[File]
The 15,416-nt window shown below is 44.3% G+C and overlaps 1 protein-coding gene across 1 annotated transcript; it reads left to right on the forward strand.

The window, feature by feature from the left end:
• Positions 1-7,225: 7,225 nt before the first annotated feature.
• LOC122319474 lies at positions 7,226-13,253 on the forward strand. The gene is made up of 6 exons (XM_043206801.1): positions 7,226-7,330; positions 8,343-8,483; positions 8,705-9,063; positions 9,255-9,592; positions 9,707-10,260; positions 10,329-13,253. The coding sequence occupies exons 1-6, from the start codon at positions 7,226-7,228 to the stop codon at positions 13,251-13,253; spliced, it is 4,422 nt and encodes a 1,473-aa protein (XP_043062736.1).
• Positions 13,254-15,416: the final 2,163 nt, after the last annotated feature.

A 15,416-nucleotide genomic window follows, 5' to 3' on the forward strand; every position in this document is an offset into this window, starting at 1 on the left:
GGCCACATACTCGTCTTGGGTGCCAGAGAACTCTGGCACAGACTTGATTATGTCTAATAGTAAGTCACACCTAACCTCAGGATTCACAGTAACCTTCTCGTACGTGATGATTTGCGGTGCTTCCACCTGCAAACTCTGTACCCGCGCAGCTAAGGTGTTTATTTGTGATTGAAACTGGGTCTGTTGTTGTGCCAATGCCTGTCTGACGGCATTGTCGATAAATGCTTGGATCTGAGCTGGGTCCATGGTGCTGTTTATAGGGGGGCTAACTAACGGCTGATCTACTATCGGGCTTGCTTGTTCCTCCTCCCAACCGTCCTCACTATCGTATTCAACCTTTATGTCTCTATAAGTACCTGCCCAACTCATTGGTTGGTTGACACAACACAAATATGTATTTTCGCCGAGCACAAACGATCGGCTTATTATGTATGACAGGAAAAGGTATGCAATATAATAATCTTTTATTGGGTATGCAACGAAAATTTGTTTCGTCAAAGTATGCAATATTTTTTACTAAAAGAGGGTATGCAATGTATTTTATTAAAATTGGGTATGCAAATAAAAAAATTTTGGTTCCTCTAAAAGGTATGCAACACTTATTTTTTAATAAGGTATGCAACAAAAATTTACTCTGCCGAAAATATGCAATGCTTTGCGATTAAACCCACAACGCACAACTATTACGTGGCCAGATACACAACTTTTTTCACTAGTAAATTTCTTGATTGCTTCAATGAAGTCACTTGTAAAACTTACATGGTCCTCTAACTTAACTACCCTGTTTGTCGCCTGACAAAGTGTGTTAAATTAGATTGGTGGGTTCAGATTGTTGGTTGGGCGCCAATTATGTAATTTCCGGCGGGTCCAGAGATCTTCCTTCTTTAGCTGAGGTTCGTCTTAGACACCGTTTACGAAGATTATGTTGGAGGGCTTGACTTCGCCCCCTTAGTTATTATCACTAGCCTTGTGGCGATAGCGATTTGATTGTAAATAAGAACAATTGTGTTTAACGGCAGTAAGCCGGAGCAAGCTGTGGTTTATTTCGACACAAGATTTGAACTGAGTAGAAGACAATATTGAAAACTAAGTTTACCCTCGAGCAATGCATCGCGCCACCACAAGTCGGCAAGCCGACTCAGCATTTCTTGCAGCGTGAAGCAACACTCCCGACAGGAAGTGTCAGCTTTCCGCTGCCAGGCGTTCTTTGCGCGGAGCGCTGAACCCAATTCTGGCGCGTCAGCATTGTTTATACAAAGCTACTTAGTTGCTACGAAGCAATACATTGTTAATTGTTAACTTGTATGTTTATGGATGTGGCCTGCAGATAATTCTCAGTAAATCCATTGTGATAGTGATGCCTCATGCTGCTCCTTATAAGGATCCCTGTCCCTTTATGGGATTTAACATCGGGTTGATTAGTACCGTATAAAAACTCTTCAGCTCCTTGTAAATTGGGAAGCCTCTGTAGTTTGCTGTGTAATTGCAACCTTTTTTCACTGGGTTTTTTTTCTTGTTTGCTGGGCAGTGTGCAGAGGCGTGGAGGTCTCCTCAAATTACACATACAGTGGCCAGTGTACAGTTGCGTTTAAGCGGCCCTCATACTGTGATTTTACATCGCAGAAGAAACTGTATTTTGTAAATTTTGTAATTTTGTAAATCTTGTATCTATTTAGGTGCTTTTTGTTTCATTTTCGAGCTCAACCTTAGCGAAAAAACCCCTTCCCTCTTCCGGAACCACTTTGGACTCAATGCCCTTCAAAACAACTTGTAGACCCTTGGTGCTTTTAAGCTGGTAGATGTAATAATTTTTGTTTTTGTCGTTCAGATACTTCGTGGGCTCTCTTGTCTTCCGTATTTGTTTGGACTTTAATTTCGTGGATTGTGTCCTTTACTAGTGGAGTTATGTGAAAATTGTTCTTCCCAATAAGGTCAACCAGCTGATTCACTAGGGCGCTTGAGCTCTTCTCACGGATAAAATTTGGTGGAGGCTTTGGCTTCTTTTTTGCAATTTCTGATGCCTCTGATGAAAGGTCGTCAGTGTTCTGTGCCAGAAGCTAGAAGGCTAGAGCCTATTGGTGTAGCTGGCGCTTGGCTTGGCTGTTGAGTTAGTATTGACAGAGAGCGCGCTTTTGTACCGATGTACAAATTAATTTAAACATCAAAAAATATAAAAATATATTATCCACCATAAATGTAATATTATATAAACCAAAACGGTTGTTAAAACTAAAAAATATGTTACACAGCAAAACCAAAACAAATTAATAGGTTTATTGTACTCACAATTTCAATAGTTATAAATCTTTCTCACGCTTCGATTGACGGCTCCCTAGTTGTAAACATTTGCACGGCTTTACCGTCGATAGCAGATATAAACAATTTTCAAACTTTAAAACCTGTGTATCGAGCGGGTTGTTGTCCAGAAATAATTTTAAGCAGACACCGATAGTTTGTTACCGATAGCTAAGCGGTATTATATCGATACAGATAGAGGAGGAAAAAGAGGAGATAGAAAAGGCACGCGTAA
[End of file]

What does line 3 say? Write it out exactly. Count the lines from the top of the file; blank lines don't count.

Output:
• Positions 1-7,225: 7,225 nt before the first annotated feature.